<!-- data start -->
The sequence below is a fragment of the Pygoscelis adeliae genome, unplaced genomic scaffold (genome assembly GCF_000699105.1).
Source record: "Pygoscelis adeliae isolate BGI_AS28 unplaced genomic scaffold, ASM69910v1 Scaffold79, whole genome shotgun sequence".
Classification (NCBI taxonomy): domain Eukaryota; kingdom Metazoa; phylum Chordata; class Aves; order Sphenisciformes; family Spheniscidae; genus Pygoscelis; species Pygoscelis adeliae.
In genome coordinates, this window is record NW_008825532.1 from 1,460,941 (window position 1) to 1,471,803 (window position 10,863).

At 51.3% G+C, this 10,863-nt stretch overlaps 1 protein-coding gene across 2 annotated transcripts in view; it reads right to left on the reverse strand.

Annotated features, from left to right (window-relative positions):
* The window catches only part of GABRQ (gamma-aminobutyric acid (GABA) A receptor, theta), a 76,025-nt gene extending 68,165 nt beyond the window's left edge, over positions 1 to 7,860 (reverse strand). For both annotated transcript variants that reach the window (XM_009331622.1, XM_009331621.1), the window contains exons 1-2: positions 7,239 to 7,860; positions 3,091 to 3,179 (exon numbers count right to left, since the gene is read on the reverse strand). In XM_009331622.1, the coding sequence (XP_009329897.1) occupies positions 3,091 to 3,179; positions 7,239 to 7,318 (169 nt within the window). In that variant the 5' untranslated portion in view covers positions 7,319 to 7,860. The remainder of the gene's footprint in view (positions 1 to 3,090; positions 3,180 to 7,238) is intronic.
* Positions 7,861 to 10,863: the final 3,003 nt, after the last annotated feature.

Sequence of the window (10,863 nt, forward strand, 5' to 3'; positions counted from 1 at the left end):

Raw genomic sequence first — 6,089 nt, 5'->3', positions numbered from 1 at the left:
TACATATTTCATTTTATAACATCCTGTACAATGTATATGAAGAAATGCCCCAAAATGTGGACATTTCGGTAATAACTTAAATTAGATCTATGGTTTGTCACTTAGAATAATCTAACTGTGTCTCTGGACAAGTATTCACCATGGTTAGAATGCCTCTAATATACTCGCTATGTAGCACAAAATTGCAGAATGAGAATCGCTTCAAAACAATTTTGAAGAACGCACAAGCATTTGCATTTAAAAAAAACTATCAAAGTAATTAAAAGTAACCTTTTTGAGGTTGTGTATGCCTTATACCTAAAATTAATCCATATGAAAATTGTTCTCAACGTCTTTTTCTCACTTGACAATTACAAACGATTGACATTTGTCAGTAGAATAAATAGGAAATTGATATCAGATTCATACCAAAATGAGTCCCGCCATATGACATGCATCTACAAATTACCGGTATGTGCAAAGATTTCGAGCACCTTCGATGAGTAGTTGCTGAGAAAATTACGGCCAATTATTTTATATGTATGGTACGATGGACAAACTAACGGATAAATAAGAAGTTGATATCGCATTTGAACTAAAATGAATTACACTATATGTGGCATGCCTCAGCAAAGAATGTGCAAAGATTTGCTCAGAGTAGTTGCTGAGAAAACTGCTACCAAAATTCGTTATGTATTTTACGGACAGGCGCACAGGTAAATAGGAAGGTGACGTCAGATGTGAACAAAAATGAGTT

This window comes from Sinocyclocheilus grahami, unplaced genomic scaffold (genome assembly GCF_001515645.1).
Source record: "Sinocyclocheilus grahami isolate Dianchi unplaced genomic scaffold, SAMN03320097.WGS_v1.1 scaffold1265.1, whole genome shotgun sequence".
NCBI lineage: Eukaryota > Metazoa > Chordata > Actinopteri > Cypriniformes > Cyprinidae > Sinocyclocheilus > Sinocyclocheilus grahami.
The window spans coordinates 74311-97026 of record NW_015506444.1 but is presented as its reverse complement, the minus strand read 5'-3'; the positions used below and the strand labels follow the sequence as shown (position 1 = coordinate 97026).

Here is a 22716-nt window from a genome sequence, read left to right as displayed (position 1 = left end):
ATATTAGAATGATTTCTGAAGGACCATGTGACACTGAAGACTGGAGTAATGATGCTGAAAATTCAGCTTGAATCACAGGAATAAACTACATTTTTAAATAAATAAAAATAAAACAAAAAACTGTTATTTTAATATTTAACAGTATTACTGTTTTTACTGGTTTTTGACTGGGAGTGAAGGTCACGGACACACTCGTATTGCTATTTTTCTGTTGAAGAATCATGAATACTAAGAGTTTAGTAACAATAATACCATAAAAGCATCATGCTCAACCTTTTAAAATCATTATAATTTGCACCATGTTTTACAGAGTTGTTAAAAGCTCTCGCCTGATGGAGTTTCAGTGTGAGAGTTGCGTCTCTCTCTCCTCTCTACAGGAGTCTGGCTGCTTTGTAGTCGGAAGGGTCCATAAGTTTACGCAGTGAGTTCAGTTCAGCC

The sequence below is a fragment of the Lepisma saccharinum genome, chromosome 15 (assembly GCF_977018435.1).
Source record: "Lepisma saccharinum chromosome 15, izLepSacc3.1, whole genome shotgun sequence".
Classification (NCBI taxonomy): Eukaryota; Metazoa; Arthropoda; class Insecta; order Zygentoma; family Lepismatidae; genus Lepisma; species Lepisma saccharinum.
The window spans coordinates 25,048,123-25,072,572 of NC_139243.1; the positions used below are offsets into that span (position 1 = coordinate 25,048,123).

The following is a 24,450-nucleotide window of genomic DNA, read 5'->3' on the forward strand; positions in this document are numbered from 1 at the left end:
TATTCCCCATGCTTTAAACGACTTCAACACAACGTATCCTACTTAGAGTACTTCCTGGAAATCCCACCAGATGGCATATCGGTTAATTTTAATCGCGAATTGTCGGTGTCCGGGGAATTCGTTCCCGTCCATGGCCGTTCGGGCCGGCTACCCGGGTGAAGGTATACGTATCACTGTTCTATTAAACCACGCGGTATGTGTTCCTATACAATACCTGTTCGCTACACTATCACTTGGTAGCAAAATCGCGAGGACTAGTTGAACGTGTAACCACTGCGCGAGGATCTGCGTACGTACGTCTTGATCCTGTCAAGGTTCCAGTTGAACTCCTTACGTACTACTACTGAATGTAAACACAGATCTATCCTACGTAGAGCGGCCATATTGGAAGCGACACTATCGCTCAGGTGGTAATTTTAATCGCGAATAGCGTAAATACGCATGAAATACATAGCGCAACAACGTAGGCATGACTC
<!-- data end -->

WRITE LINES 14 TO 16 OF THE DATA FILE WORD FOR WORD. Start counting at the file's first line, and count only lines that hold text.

NCBI lineage: Eukaryota > Metazoa > Chordata > Actinopteri > Cypriniformes > Cyprinidae > Sinocyclocheilus > Sinocyclocheilus grahami.
The window spans coordinates 74311-97026 of record NW_015506444.1 but is presented as its reverse complement, the minus strand read 5'-3'; the positions used below and the strand labels follow the sequence as shown (position 1 = coordinate 97026).

Here is a 22716-nt window from a genome sequence, read left to right as displayed (position 1 = left end):